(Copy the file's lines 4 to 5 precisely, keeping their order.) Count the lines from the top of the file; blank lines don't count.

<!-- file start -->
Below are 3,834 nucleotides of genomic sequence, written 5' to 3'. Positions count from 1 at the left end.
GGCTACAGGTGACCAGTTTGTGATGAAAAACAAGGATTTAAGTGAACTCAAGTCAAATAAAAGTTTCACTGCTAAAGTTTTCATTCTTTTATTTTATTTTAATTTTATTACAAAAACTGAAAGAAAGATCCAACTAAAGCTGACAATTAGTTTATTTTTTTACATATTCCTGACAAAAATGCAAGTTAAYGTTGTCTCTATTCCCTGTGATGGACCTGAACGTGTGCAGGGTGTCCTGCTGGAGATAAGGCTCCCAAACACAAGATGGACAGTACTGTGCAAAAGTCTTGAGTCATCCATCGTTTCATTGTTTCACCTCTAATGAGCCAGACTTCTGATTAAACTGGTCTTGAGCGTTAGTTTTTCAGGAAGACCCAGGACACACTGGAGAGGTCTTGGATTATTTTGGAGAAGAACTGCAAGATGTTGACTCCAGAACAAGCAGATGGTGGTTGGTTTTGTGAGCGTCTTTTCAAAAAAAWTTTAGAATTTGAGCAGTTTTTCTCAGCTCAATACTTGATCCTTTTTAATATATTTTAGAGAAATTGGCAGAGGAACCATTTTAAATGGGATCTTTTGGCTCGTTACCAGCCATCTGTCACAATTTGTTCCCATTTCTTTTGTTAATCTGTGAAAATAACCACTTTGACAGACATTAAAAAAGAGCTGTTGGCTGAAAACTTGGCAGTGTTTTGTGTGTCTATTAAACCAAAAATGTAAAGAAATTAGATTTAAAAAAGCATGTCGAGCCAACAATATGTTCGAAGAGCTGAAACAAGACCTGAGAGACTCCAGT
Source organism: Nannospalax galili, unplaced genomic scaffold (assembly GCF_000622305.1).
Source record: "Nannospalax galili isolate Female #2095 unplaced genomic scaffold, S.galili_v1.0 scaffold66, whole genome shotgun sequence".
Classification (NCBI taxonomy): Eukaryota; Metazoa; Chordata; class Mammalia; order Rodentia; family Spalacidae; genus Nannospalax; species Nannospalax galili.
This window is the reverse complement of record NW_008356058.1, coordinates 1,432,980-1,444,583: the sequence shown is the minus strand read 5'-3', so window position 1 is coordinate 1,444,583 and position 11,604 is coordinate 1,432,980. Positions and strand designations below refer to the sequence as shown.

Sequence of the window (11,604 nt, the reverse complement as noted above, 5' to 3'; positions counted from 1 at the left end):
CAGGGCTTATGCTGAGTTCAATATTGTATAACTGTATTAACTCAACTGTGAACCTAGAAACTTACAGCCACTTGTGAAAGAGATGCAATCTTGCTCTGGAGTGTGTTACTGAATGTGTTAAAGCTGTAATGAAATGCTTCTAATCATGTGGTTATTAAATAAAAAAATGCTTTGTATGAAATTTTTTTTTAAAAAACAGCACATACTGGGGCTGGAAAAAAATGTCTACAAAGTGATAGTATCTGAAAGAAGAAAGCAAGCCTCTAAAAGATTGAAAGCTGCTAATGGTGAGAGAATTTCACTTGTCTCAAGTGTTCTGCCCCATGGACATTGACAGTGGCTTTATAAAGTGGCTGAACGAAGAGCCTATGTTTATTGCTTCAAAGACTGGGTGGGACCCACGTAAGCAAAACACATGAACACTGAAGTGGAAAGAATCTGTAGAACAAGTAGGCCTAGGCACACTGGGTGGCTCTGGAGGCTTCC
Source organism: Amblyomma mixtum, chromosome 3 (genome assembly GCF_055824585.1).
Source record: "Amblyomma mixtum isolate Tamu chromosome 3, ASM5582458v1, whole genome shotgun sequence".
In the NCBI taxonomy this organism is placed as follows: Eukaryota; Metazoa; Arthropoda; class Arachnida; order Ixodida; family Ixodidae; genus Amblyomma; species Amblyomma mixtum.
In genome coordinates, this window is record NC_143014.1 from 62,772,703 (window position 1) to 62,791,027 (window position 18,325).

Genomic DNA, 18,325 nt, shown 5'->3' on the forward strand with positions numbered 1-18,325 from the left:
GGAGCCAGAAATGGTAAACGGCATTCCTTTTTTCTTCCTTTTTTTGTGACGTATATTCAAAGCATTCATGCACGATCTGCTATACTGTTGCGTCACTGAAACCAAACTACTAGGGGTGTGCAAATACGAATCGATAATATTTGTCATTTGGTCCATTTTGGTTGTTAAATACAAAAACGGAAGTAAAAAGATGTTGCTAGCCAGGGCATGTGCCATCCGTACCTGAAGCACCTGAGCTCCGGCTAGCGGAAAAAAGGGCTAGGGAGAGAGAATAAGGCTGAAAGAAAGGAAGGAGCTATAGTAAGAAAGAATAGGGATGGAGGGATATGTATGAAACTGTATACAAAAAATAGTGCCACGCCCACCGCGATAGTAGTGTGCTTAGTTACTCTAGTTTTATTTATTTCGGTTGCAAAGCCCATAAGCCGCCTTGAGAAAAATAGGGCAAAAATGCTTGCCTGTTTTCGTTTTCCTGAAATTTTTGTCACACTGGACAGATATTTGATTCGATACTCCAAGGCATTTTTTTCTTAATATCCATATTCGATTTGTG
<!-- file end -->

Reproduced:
Source record: "Nannospalax galili isolate Female #2095 unplaced genomic scaffold, S.galili_v1.0 scaffold66, whole genome shotgun sequence".
Classification (NCBI taxonomy): Eukaryota; Metazoa; Chordata; class Mammalia; order Rodentia; family Spalacidae; genus Nannospalax; species Nannospalax galili.